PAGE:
The Spectator

How quickly could we vaccinate the entire country?

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A ferry tale

Gerry Marsden, who died aged 78, was credited with making the ferry across the River Mersey world-famous. But it has another claim to fame: as possibly the oldest continuously operated ferry service in the world. The earliest record of a regular ferry was in 1150, when monks at the then newly built Benedictine Priory in Birkenhead set up a ferry service. It was not, however, reliable; bad weather frequently caused delays, so that in 1317 a licence was granted to build lodging houses for people waiting to cross the river. Those who didn’t want to wait, or wanted to avoid the fare, could try their luck wading across: until the river was made navigable for large boats the Mersey was fordable at low tide.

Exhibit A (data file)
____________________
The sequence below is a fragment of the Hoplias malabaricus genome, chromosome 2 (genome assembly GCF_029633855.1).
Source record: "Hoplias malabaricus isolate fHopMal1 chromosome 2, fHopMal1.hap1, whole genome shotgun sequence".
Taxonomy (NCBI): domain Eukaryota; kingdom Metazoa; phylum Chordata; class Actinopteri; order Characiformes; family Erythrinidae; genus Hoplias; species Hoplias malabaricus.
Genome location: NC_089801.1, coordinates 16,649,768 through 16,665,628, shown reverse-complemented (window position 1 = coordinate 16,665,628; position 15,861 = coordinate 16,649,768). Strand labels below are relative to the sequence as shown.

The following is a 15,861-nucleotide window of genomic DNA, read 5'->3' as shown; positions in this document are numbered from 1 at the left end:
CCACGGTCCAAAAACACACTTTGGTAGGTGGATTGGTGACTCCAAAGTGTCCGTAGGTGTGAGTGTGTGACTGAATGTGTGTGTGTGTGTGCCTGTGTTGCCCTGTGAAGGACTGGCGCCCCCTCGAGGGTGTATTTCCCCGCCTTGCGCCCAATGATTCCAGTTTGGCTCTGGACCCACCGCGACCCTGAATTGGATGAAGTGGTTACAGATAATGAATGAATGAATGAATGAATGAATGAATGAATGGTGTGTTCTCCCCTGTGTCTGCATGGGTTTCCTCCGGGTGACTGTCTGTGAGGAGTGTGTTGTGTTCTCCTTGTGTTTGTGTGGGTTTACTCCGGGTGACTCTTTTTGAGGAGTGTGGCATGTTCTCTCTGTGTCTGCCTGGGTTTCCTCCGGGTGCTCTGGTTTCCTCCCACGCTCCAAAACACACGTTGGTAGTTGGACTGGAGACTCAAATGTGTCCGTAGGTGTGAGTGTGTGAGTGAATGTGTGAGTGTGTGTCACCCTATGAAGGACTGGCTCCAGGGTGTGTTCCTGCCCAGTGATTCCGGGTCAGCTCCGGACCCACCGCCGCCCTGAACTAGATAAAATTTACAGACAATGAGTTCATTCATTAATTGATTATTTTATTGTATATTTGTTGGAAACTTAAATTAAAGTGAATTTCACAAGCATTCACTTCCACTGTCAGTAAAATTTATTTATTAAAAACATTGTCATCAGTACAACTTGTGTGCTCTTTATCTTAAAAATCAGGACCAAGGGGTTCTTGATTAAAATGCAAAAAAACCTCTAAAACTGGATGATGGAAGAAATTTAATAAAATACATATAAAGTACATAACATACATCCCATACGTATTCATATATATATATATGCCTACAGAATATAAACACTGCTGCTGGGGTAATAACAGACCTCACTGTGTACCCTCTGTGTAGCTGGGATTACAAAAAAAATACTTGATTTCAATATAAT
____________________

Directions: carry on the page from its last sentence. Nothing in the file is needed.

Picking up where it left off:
Quick shot

How quickly could we vaccinate the population if adequate supplies of vaccines were available?

— Disregarding specially set-up vaccination centres, there are 6,993 GP surgeries in England (according to an analysis of NHS digital data in 2019).
— If each of them had a pair of doctors or nurses administering the jab at three-minute intervals (the interval some surgeries are using for the Pfizer vaccine) they could vaccinate 280,000 an hour.
— If they operated like this for 12 hours they could vaccinate 3.36m in a day.
— The job of vaccinating all 44m over-18s in England could be completed in 13 days.


Healthy sums

How did the first wave of Covid-19 affect the wealthy? Change in number of dollar millionaires in first half of 2020:

China +365,000
US +58,000
Germany +58,000
Switzerland +53,000
France +23,000
Japan -47,000
Canada -72,000
Australia -83,000
UK –241,000
Source: Credit Suisse








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